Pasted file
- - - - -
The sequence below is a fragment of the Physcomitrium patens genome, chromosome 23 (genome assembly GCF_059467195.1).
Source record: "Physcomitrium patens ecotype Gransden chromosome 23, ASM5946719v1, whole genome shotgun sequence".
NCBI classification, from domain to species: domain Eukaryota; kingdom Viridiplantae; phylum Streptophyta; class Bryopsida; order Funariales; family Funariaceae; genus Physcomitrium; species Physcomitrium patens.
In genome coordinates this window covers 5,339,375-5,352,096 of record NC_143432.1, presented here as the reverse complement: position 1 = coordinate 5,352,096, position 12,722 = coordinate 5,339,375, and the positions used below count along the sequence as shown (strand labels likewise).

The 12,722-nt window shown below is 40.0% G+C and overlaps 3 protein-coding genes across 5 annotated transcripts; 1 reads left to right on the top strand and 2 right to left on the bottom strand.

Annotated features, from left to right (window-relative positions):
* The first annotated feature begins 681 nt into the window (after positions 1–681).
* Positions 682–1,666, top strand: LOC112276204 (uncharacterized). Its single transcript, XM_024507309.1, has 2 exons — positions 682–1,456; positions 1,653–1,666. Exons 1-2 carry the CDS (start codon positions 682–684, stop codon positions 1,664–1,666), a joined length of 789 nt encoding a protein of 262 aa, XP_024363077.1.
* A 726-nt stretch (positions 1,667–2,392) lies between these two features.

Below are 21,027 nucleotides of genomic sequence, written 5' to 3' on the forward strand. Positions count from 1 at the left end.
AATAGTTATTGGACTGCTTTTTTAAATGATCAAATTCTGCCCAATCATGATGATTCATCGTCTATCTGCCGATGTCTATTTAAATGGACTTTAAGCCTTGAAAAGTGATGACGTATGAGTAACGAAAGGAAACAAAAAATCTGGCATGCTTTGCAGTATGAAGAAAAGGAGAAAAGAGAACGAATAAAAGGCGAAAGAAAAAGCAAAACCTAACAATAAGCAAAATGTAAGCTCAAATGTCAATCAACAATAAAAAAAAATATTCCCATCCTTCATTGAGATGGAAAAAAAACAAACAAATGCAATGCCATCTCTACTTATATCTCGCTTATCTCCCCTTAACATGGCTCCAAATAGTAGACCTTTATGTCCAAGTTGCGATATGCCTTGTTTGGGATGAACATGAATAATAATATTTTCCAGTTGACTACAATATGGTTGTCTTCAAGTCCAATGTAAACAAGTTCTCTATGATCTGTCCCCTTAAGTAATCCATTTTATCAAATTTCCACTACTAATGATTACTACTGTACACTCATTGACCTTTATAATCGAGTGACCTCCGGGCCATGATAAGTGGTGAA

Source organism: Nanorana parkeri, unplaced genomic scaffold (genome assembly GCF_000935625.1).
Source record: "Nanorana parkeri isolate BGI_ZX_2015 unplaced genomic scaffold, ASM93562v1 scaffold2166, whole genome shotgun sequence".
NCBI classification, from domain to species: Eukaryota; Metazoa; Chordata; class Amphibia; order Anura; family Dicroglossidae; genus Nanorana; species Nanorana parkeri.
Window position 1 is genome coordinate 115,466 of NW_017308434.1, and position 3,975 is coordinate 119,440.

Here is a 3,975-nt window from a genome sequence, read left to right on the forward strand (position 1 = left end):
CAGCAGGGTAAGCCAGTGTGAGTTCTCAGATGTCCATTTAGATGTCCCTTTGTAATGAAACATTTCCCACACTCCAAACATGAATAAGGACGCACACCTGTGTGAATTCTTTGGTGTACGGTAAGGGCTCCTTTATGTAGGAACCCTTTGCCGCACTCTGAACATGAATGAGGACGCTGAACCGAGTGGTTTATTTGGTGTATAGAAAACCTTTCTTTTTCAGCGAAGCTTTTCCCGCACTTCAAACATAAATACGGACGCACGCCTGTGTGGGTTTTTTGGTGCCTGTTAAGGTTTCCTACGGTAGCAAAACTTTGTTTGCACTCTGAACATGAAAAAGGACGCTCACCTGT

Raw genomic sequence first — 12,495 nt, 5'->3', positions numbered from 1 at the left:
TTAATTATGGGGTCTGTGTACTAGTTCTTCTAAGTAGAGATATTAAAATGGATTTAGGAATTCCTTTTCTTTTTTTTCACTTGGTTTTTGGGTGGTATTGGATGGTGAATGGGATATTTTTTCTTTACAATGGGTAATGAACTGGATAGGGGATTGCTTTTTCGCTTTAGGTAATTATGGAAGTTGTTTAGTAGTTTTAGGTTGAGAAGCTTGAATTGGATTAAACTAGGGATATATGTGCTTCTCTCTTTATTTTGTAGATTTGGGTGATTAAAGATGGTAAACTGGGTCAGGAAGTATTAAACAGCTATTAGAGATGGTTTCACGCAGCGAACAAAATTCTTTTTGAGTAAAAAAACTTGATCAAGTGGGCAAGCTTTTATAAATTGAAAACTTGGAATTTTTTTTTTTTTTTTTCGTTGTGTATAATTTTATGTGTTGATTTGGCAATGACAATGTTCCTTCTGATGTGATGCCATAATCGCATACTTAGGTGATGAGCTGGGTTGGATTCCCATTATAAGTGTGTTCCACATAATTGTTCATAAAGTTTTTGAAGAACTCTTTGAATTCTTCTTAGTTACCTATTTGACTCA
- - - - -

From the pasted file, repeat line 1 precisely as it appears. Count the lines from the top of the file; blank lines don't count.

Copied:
The sequence below is a fragment of the Physcomitrium patens genome, chromosome 23 (genome assembly GCF_059467195.1).